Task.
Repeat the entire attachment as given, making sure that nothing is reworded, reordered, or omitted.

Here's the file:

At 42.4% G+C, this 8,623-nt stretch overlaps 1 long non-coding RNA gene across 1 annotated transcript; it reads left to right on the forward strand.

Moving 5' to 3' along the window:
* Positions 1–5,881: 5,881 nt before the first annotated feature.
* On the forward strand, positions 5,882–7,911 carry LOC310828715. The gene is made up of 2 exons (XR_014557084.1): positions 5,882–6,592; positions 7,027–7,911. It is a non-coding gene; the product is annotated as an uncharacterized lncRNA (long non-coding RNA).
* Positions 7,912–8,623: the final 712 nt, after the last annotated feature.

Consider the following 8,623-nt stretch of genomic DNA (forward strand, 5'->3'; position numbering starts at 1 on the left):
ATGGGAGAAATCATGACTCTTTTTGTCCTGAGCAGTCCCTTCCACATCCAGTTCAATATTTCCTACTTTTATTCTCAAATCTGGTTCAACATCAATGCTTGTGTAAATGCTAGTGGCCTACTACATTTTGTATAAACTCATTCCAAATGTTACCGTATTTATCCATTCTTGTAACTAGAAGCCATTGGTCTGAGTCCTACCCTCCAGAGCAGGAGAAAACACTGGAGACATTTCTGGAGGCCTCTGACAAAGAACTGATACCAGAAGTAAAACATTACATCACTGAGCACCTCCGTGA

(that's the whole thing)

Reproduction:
At 42.4% G+C, this 8,623-nt stretch overlaps 1 long non-coding RNA gene across 1 annotated transcript; it reads left to right on the forward strand.

Moving 5' to 3' along the window:
* Positions 1–5,881: 5,881 nt before the first annotated feature.
* On the forward strand, positions 5,882–7,911 carry LOC310828715. The gene is made up of 2 exons (XR_014557084.1): positions 5,882–6,592; positions 7,027–7,911. It is a non-coding gene; the product is annotated as an uncharacterized lncRNA (long non-coding RNA).
* Positions 7,912–8,623: the final 712 nt, after the last annotated feature.

Consider the following 8,623-nt stretch of genomic DNA (forward strand, 5'->3'; position numbering starts at 1 on the left):
ATGGGAGAAATCATGACTCTTTTTGTCCTGAGCAGTCCCTTCCACATCCAGTTCAATATTTCCTACTTTTATTCTCAAATCTGGTTCAACATCAATGCTTGTGTAAATGCTAGTGGCCTACTACATTTTGTATAAACTCATTCCAAATGTTACCGTATTTATCCATTCTTGTAACTAGAAGCCATTGGTCTGAGTCCTACCCTCCAGAGCAGGAGAAAACACTGGAGACATTTCTGGAGGCCTCTGACAAAGAACTGATACCAGAAGTAAAACATTACATCACTGAGCACCTCCGTGA